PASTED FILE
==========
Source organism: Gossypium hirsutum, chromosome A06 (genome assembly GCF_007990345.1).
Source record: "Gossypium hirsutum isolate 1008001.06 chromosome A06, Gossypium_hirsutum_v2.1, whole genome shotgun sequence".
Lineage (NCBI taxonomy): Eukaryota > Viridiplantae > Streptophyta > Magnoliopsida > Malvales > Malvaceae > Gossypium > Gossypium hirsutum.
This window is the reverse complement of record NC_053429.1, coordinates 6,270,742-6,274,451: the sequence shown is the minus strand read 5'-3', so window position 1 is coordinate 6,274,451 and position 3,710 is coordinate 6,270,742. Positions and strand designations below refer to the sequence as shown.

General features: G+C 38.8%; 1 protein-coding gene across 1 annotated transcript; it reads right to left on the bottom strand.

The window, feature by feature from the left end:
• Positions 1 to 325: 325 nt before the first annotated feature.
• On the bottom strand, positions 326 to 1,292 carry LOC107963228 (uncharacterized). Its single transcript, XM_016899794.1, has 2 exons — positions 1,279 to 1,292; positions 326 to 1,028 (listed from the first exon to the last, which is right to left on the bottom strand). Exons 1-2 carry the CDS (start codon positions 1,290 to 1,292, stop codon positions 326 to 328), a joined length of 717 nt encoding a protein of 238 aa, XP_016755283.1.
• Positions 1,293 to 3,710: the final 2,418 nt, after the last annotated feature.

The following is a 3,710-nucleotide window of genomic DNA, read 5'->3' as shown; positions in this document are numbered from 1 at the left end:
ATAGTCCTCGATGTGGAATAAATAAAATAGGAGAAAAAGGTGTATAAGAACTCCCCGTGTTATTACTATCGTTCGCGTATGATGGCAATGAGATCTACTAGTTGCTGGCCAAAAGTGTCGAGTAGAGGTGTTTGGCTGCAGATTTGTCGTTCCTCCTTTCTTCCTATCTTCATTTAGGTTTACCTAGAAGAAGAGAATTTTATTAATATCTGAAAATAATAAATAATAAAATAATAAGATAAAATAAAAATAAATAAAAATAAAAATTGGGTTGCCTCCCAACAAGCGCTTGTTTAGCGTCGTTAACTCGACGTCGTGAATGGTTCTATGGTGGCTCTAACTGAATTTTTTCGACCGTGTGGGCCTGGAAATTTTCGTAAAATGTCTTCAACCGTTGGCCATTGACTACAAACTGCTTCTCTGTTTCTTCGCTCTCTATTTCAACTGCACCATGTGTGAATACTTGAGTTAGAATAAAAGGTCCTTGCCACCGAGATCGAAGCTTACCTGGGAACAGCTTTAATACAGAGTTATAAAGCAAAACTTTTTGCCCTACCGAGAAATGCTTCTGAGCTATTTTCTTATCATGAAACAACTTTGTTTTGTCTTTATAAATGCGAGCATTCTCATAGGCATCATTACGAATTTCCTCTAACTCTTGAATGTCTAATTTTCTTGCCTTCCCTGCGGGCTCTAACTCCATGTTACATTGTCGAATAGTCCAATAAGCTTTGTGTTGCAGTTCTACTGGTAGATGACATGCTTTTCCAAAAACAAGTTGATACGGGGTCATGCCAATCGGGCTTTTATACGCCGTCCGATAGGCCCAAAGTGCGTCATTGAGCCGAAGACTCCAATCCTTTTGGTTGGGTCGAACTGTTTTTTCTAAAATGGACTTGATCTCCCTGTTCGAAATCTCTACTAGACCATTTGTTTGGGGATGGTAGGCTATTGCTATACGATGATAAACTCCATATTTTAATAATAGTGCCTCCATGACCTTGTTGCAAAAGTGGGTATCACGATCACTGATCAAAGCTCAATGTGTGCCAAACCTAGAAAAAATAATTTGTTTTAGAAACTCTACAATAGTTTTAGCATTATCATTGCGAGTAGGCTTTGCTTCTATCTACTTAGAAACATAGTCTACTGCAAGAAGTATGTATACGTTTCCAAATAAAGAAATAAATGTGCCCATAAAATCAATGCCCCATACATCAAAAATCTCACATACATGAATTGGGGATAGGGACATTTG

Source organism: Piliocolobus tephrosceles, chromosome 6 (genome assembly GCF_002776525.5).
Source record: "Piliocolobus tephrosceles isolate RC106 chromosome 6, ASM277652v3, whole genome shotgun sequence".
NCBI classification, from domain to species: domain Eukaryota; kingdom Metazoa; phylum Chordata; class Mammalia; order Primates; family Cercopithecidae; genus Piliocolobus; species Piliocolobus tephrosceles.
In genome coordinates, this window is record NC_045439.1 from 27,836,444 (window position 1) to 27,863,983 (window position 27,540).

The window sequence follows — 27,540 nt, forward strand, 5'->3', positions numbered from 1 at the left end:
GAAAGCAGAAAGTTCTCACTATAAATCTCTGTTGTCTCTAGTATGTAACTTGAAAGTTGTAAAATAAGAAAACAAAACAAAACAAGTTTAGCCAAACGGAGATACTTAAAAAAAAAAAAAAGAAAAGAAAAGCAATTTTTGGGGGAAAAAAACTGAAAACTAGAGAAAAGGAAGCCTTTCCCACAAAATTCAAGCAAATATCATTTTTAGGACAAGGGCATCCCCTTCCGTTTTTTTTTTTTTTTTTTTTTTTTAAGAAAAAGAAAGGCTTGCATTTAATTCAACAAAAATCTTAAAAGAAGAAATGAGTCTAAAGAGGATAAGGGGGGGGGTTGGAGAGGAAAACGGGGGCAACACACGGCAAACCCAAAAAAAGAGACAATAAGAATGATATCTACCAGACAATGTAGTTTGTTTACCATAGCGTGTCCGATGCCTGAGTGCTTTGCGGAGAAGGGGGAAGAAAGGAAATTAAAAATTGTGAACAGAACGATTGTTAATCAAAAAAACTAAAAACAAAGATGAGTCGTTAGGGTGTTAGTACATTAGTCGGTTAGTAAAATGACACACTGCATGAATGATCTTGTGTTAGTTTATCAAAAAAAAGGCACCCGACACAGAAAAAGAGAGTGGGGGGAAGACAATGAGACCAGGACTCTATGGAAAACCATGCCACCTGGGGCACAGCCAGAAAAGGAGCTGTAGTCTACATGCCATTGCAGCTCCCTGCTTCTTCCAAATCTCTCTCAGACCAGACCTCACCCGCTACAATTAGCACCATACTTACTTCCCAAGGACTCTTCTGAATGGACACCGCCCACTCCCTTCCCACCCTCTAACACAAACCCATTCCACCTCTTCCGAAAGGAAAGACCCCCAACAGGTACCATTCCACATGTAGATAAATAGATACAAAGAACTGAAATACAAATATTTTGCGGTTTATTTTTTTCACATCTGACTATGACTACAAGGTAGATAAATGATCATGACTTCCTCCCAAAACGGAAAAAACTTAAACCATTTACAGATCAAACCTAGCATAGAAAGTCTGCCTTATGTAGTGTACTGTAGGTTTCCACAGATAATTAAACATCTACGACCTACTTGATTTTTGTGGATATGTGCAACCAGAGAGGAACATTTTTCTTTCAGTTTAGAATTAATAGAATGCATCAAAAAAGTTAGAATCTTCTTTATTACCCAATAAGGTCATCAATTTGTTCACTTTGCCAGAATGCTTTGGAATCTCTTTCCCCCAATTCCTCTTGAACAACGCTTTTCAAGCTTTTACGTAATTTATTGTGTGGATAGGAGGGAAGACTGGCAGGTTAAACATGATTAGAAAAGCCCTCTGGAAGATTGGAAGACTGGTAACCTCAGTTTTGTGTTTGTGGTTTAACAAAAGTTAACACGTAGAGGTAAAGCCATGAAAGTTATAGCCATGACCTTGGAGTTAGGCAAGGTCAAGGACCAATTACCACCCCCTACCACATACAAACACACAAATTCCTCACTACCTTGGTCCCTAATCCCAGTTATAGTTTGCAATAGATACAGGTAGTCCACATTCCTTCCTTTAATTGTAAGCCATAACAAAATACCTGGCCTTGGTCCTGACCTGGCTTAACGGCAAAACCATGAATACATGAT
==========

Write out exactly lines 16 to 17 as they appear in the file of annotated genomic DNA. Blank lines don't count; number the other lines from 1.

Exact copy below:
The window sequence follows — 27,540 nt, forward strand, 5'->3', positions numbered from 1 at the left end:
GAAAGCAGAAAGTTCTCACTATAAATCTCTGTTGTCTCTAGTATGTAACTTGAAAGTTGTAAAATAAGAAAACAAAACAAAACAAGTTTAGCCAAACGGAGATACTTAAAAAAAAAAAAAAGAAAAGAAAAGCAATTTTTGGGGGAAAAAAACTGAAAACTAGAGAAAAGGAAGCCTTTCCCACAAAATTCAAGCAAATATCATTTTTAGGACAAGGGCATCCCCTTCCGTTTTTTTTTTTTTTTTTTTTTTTTAAGAAAAAGAAAGGCTTGCATTTAATTCAACAAAAATCTTAAAAGAAGAAATGAGTCTAAAGAGGATAAGGGGGGGGGTTGGAGAGGAAAACGGGGGCAACACACGGCAAACCCAAAAAAAGAGACAATAAGAATGATATCTACCAGACAATGTAGTTTGTTTACCATAGCGTGTCCGATGCCTGAGTGCTTTGCGGAGAAGGGGGAAGAAAGGAAATTAAAAATTGTGAACAGAACGATTGTTAATCAAAAAAACTAAAAACAAAGATGAGTCGTTAGGGTGTTAGTACATTAGTCGGTTAGTAAAATGACACACTGCATGAATGATCTTGTGTTAGTTTATCAAAAAAAAGGCACCCGACACAGAAAAAGAGAGTGGGGGGAAGACAATGAGACCAGGACTCTATGGAAAACCATGCCACCTGGGGCACAGCCAGAAAAGGAGCTGTAGTCTACATGCCATTGCAGCTCCCTGCTTCTTCCAAATCTCTCTCAGACCAGACCTCACCCGCTACAATTAGCACCATACTTACTTCCCAAGGACTCTTCTGAATGGACACCGCCCACTCCCTTCCCACCCTCTAACACAAACCCATTCCACCTCTTCCGAAAGGAAAGACCCCCAACAGGTACCATTCCACATGTAGATAAATAGATACAAAGAACTGAAATACAAATATTTTGCGGTTTATTTTTTTCACATCTGACTATGACTACAAGGTAGATAAATGATCATGACTTCCTCCCAAAACGGAAAAAACTTAAACCATTTACAGATCAAACCTAGCATAGAAAGTCTGCCTTATGTAGTGTACTGTAGGTTTCCACAGATAATTAAACATCTACGACCTACTTGATTTTTGTGGATATGTGCAACCAGAGAGGAACATTTTTCTTTCAGTTTAGAATTAATAGAATGCATCAAAAAAGTTAGAATCTTCTTTATTACCCAATAAGGTCATCAATTTGTTCACTTTGCCAGAATGCTTTGGAATCTCTTTCCCCCAATTCCTCTTGAACAACGCTTTTCAAGCTTTTACGTAATTTATTGTGTGGATAGGAGGGAAGACTGGCAGGTTAAACATGATTAGAAAAGCCCTCTGGAAGATTGGAAGACTGGTAACCTCAGTTTTGTGTTTGTGGTTTAACAAAAGTTAACACGTAGAGGTAAAGCCATGAAAGTTATAGCCATGACCTTGGAGTTAGGCAAGGTCAAGGACCAATTACCACCCCCTACCACATACAAACACACAAATTCCTCACTACCTTGGTCCCTAATCCCAGTTATAGTTTGCAATAGATACAGGTAGTCCACATTCCTTCCTTTAATTGTAAGCCATAACAAAATACCTGGCCTTGGTCCTGACCTGGCTTAACGGCAAAACCATGAATACATGAT